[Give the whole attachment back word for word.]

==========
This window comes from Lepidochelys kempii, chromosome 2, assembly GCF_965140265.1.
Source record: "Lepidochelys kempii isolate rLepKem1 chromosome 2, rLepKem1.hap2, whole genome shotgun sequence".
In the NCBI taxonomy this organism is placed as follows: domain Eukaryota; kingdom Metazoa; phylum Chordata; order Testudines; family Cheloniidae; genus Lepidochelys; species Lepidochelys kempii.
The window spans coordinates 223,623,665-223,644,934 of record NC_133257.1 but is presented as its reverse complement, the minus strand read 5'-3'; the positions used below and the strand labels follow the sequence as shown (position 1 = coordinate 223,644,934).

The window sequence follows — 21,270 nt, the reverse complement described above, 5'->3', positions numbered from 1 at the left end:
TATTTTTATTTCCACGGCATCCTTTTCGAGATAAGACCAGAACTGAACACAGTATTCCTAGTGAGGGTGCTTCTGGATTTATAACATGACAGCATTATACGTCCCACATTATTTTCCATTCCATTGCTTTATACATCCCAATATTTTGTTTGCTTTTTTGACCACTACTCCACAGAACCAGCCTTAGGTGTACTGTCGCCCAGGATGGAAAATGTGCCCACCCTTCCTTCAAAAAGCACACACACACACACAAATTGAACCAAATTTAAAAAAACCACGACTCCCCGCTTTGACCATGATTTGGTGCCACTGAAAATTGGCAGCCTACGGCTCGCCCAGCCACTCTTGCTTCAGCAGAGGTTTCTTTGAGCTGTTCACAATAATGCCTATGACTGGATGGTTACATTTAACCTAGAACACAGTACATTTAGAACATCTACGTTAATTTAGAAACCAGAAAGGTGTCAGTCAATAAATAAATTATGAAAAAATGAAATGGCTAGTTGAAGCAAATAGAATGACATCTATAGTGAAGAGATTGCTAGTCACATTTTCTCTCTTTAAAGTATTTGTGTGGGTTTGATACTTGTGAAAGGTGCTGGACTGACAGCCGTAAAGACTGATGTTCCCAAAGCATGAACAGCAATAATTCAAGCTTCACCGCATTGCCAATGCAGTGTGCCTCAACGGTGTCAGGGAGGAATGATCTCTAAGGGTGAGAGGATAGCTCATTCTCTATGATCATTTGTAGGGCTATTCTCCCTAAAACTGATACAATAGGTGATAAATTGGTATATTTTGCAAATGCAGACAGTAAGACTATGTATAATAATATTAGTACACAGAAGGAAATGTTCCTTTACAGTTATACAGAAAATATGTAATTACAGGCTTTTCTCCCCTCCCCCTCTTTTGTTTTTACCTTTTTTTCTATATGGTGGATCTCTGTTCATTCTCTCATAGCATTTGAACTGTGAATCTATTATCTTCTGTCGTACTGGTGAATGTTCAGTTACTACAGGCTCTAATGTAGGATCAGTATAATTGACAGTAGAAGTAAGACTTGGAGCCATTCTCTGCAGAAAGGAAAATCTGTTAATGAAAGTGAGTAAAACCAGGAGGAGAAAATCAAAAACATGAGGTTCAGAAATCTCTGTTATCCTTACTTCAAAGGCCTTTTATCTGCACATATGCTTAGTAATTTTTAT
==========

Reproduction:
This window comes from Lepidochelys kempii, chromosome 2, assembly GCF_965140265.1.
Source record: "Lepidochelys kempii isolate rLepKem1 chromosome 2, rLepKem1.hap2, whole genome shotgun sequence".
In the NCBI taxonomy this organism is placed as follows: domain Eukaryota; kingdom Metazoa; phylum Chordata; order Testudines; family Cheloniidae; genus Lepidochelys; species Lepidochelys kempii.
The window spans coordinates 223,623,665-223,644,934 of record NC_133257.1 but is presented as its reverse complement, the minus strand read 5'-3'; the positions used below and the strand labels follow the sequence as shown (position 1 = coordinate 223,644,934).

The window sequence follows — 21,270 nt, the reverse complement described above, 5'->3', positions numbered from 1 at the left end:
TATTTTTATTTCCACGGCATCCTTTTCGAGATAAGACCAGAACTGAACACAGTATTCCTAGTGAGGGTGCTTCTGGATTTATAACATGACAGCATTATACGTCCCACATTATTTTCCATTCCATTGCTTTATACATCCCAATATTTTGTTTGCTTTTTTGACCACTACTCCACAGAACCAGCCTTAGGTGTACTGTCGCCCAGGATGGAAAATGTGCCCACCCTTCCTTCAAAAAGCACACACACACACACAAATTGAACCAAATTTAAAAAAACCACGACTCCCCGCTTTGACCATGATTTGGTGCCACTGAAAATTGGCAGCCTACGGCTCGCCCAGCCACTCTTGCTTCAGCAGAGGTTTCTTTGAGCTGTTCACAATAATGCCTATGACTGGATGGTTACATTTAACCTAGAACACAGTACATTTAGAACATCTACGTTAATTTAGAAACCAGAAAGGTGTCAGTCAATAAATAAATTATGAAAAAATGAAATGGCTAGTTGAAGCAAATAGAATGACATCTATAGTGAAGAGATTGCTAGTCACATTTTCTCTCTTTAAAGTATTTGTGTGGGTTTGATACTTGTGAAAGGTGCTGGACTGACAGCCGTAAAGACTGATGTTCCCAAAGCATGAACAGCAATAATTCAAGCTTCACCGCATTGCCAATGCAGTGTGCCTCAACGGTGTCAGGGAGGAATGATCTCTAAGGGTGAGAGGATAGCTCATTCTCTATGATCATTTGTAGGGCTATTCTCCCTAAAACTGATACAATAGGTGATAAATTGGTATATTTTGCAAATGCAGACAGTAAGACTATGTATAATAATATTAGTACACAGAAGGAAATGTTCCTTTACAGTTATACAGAAAATATGTAATTACAGGCTTTTCTCCCCTCCCCCTCTTTTGTTTTTACCTTTTTTTCTATATGGTGGATCTCTGTTCATTCTCTCATAGCATTTGAACTGTGAATCTATTATCTTCTGTCGTACTGGTGAATGTTCAGTTACTACAGGCTCTAATGTAGGATCAGTATAATTGACAGTAGAAGTAAGACTTGGAGCCATTCTCTGCAGAAAGGAAAATCTGTTAATGAAAGTGAGTAAAACCAGGAGGAGAAAATCAAAAACATGAGGTTCAGAAATCTCTGTTATCCTTACTTCAAAGGCCTTTTATCTGCACATATGCTTAGTAATTTTTAT